L is for Life on Mars, a high prestige effort with big stars (Harvey Keitel!) and elegant period detail. But Mad Men has set the bar so high for period, and I fear this one won't match it. They are shooting through a filter to effect a period look, and the stylization is forced. Lisa Bonet and Clarke Peters are in the first ten minutes but then when the main character is transported back to the 1970s they're left behind, big pity (ok, it seems Lisa Bonet will recur a la Richard Jenkins in Six Feet Under in ghostly form). The music in the pilot is pretty fantastic (Bowie, The Who, Rolling Stones) but who knows if they can afford to keep this up. Emblematic of a current trend: location shooting in NYC. Movies have been shooting in NYC for so long it's too familiar, and I'd be more excited to see location shooting in someplace we don't see so often, e.g., Milwaukee. And no, I didn't watch the British version.
M is for Mad Men, which retains its status as my favorite thing. So many astonishing scenes and episodes in season 2, clearly keeping up the high standard of season 1. The female characters are the show's strongest suit, but every aspect is top-notch, from the writing to the sets and costumes to the performances. Special props to the writers and actors for their handling of the closeted character, Sal, and for being so deliberately slow in unfolding the backstory of what happened between seasons 1 and 2.
P is for Project Runway, which like many of these competish shows, only gets good in the last few weeks when the contestants become characters. I'd like to see a reality show try to begin with a smaller cast and get rid of the convention of eliminating one contestant each week. My favorites of this bunch are Kenley and Leanne (who has an Etsy store you might check out). I appreciate this show for teaching me a lingo for talking about ladies' clothes.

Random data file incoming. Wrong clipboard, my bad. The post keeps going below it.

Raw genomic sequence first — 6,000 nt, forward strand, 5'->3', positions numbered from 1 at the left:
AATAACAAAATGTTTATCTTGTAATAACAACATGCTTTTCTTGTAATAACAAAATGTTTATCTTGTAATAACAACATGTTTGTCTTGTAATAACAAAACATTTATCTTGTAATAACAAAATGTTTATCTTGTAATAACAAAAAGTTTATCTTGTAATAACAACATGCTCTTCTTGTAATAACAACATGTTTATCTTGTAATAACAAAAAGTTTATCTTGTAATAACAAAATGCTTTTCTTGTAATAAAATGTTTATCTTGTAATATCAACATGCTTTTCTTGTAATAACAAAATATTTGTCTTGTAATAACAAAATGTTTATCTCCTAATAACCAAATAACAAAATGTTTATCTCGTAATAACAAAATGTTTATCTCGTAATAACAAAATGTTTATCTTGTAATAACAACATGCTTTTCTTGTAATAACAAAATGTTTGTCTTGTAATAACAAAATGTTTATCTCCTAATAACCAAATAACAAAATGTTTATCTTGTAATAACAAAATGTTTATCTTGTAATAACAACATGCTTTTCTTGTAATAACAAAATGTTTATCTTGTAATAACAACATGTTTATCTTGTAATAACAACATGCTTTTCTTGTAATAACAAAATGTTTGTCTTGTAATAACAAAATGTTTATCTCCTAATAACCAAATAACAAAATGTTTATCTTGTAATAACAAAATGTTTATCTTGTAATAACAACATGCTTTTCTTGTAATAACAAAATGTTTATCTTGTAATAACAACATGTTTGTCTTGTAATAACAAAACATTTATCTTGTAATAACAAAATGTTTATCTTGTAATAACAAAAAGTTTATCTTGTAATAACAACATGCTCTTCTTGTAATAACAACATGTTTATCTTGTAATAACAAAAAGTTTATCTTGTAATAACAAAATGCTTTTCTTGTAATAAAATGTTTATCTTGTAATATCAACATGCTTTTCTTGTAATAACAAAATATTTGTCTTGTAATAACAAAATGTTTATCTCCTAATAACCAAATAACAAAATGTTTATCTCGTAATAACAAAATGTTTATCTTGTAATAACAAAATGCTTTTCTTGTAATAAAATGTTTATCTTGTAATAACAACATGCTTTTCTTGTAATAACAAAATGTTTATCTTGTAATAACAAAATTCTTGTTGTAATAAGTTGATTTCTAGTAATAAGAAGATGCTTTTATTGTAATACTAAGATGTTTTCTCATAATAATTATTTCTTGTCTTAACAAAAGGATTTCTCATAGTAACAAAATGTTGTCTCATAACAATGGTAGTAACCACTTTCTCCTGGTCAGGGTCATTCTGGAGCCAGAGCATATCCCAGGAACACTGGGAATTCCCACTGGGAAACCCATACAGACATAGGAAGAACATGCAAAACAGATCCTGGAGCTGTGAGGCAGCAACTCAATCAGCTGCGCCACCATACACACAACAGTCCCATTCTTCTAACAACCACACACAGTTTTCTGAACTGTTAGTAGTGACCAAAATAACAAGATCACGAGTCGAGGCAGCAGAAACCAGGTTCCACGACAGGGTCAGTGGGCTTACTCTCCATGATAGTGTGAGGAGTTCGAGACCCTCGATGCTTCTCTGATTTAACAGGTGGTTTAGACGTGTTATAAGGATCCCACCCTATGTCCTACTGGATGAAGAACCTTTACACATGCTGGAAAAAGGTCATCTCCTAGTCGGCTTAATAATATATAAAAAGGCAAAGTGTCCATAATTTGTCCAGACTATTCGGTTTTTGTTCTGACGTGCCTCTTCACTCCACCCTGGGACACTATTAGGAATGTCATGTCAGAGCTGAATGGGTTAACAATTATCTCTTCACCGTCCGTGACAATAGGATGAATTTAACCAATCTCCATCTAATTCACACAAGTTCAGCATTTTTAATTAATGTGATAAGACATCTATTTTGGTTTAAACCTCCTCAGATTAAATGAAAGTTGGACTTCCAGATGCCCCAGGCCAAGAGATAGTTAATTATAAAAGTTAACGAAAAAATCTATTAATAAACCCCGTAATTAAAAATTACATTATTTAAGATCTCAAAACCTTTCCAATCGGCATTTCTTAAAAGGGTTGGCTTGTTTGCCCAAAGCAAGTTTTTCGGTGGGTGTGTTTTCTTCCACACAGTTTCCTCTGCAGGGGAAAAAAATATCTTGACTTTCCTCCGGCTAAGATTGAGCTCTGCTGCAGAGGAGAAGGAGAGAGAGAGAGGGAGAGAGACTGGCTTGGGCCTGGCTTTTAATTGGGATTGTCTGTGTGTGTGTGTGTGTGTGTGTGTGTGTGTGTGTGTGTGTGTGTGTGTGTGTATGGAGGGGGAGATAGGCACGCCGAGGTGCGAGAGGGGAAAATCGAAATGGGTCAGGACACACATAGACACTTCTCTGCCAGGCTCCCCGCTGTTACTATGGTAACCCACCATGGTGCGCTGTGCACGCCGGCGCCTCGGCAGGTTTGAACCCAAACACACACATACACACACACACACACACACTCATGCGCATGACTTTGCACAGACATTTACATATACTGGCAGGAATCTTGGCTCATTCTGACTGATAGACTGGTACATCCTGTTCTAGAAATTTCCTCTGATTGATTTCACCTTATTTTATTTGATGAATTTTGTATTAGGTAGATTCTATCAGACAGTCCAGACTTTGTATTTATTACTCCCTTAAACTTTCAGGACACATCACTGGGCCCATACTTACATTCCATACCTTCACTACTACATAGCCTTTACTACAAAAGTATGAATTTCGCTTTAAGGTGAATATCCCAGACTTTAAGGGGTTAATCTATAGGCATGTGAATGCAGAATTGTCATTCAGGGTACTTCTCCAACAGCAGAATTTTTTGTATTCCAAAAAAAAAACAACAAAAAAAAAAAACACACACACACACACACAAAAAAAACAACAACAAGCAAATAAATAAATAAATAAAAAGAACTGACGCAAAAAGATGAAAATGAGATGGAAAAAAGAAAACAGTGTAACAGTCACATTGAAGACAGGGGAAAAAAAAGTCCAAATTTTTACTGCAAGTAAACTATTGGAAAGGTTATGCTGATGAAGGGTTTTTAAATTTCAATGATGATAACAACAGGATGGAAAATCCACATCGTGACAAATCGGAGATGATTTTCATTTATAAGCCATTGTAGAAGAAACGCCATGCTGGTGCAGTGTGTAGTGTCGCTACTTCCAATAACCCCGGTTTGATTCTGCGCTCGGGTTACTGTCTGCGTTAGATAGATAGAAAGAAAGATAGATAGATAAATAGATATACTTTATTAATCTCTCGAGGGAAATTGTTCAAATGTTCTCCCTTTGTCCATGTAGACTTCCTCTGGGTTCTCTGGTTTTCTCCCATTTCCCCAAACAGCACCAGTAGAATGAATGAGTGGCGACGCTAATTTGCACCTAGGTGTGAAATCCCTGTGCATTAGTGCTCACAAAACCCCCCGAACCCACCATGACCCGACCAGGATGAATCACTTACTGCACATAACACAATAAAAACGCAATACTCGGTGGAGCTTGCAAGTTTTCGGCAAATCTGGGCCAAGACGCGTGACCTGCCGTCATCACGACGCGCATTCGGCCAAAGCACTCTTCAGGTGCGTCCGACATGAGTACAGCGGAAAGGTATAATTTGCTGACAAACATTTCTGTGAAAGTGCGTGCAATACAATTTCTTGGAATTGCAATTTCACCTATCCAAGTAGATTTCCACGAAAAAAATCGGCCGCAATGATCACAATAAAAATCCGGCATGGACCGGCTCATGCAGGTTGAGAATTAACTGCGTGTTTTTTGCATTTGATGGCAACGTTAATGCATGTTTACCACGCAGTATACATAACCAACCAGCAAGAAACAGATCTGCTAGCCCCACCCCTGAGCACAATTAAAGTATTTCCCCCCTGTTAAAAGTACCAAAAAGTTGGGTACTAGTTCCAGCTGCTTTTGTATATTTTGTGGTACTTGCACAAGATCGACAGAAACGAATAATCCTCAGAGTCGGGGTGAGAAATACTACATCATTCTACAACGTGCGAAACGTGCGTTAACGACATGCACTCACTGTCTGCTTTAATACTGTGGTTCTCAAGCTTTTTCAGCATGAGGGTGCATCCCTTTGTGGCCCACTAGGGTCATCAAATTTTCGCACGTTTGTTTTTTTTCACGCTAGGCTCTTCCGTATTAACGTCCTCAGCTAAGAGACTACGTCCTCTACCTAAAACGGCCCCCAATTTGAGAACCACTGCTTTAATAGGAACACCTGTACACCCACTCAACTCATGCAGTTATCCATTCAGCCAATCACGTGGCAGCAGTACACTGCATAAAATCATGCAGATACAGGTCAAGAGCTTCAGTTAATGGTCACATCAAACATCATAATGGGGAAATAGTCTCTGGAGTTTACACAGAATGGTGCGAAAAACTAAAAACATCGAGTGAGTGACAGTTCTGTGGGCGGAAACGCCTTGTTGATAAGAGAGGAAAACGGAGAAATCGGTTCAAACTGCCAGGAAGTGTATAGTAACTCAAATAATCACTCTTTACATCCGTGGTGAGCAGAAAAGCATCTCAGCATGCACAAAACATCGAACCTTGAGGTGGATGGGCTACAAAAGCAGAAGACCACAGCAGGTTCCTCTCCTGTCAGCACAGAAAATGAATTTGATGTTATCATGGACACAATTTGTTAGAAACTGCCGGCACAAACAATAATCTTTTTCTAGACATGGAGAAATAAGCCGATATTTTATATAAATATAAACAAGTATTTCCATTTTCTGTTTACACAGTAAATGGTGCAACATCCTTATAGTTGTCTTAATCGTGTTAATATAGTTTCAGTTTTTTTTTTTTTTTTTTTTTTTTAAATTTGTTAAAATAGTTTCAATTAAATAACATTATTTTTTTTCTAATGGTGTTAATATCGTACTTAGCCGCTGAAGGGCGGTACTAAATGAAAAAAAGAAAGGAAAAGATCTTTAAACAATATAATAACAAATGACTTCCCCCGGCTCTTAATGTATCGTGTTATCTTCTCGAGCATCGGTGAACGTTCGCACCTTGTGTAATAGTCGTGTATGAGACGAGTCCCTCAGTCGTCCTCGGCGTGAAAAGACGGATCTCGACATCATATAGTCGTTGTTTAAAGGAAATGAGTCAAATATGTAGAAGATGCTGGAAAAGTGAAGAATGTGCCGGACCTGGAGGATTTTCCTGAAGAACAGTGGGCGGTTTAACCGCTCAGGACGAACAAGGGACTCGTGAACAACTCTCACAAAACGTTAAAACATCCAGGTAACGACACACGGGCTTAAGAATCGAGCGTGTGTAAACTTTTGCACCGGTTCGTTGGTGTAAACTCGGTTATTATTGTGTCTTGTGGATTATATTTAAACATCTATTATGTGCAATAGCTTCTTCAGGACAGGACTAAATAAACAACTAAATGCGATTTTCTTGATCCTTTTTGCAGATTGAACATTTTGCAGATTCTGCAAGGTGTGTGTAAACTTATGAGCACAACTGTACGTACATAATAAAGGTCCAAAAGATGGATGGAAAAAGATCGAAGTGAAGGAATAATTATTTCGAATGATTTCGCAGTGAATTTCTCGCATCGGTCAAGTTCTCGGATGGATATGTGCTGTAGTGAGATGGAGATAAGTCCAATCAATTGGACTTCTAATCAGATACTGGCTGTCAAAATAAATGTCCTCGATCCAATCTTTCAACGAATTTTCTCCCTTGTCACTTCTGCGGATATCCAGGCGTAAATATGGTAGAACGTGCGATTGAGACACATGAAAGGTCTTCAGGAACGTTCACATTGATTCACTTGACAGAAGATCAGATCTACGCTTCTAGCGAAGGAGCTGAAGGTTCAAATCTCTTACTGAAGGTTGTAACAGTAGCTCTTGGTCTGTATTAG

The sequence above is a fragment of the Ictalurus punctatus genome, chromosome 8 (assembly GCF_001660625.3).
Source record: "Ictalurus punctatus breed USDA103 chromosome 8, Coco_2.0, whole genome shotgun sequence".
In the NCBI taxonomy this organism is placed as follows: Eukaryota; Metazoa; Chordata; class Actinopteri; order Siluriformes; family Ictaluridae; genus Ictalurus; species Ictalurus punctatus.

R is for Rachel Maddow, the only talking head in prime-time I would seek out. What a fresh new face and voice! She smiles, she's smart and funny, she acts natural, she seems like people I know. For the first time since Aaron Brown left CNN I feel a connection to one of these bloviators (and yes, they are all bloviators).
T is for True Blood, the best new show I have seen in the past couple months. It suffers from the standard Alan Ball afflictions of inconsistent tone, cheesy subjective sequences, and overcooked thematics. I like melodrama, though, and I admire audacious gore. Anna Paquin is rare among the younger generation of actresses in conveying depths of feeling in her face. The storytelling is consistently gripping, especially the cliffhanger episode endings that pick up right away in the next week's installment. And I'm not fascinated by vampires but this show makes them pretty sexy.
and V is for Valentine, totally preposterous but a must-see at least once...I liked it better when it was called The Love Boat.